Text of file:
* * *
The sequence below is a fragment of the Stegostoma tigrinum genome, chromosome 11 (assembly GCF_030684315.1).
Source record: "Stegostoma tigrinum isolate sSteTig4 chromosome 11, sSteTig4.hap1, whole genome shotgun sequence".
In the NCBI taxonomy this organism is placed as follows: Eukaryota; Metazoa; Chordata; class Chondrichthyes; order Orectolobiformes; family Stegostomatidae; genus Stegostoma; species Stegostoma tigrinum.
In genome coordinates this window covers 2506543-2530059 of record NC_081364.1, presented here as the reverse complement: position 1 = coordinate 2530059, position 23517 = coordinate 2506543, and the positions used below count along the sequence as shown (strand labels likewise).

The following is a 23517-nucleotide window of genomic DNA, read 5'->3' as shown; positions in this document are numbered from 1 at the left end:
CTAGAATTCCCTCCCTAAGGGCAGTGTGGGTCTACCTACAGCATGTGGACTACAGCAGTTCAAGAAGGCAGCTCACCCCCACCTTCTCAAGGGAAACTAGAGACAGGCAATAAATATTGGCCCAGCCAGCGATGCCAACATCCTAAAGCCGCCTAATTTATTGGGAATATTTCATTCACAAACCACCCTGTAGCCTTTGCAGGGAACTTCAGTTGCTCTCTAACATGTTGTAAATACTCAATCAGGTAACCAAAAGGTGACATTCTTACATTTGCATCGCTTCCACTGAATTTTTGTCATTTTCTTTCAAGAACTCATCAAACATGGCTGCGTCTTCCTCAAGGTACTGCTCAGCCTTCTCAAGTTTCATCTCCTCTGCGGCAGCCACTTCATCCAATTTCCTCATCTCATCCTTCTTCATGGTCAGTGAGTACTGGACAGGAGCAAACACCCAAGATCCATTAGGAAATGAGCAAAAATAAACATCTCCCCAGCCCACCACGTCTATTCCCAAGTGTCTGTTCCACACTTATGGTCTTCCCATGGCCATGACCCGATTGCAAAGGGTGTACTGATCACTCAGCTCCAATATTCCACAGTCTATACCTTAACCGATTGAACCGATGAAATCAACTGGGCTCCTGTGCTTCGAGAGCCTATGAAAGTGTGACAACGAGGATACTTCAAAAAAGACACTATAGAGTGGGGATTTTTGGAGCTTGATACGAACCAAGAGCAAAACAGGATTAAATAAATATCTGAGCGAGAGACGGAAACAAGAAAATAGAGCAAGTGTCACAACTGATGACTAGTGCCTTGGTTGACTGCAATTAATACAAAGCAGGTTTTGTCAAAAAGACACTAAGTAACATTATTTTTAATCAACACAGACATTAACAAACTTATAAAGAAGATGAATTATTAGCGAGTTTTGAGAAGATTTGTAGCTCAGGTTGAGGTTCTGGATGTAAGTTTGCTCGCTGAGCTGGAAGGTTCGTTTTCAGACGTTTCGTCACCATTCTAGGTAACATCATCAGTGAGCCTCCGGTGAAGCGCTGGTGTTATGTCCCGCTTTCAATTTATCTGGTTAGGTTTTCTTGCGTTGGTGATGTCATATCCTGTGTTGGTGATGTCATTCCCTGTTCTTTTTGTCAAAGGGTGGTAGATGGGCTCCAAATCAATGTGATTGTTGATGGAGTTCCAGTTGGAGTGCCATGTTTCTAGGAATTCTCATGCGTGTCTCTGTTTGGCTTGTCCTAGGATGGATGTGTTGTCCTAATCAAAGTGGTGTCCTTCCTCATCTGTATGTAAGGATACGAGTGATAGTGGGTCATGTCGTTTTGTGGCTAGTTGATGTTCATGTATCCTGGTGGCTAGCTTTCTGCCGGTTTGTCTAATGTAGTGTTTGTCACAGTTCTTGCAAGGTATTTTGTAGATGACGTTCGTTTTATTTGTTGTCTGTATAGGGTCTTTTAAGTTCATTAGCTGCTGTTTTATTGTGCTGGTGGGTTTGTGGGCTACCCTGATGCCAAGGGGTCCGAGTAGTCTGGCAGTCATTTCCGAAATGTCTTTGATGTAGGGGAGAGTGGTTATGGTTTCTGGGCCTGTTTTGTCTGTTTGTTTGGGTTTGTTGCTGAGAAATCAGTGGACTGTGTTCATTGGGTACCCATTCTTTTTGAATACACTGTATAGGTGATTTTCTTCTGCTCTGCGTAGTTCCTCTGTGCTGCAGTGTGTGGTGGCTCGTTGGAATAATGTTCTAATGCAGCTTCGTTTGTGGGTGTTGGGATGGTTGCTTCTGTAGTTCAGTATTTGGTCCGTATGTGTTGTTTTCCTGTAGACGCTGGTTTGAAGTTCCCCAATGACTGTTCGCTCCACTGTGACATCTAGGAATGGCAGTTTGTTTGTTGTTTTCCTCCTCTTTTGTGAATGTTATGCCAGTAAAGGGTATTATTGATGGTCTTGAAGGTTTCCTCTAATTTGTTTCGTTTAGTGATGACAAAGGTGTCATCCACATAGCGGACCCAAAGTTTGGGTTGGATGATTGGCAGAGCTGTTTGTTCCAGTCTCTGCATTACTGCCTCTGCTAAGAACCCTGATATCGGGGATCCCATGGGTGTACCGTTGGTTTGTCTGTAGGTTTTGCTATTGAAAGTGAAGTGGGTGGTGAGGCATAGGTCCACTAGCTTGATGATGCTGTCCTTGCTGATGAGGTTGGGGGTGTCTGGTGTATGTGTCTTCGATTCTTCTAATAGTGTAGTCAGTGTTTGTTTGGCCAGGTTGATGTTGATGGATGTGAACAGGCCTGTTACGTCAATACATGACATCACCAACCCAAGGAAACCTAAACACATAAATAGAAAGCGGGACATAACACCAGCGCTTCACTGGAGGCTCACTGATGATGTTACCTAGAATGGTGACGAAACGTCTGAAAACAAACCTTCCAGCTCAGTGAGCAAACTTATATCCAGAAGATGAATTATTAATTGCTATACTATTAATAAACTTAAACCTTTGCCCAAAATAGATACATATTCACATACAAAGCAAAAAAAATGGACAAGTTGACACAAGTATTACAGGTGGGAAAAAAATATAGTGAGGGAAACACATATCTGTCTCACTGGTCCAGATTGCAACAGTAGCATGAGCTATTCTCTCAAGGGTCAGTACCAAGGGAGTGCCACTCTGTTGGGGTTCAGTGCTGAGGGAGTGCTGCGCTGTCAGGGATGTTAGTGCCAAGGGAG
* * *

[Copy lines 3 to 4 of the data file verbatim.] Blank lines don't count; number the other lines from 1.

In the NCBI taxonomy this organism is placed as follows: Eukaryota; Metazoa; Chordata; class Chondrichthyes; order Orectolobiformes; family Stegostomatidae; genus Stegostoma; species Stegostoma tigrinum.
In genome coordinates this window covers 2506543-2530059 of record NC_081364.1, presented here as the reverse complement: position 1 = coordinate 2530059, position 23517 = coordinate 2506543, and the positions used below count along the sequence as shown (strand labels likewise).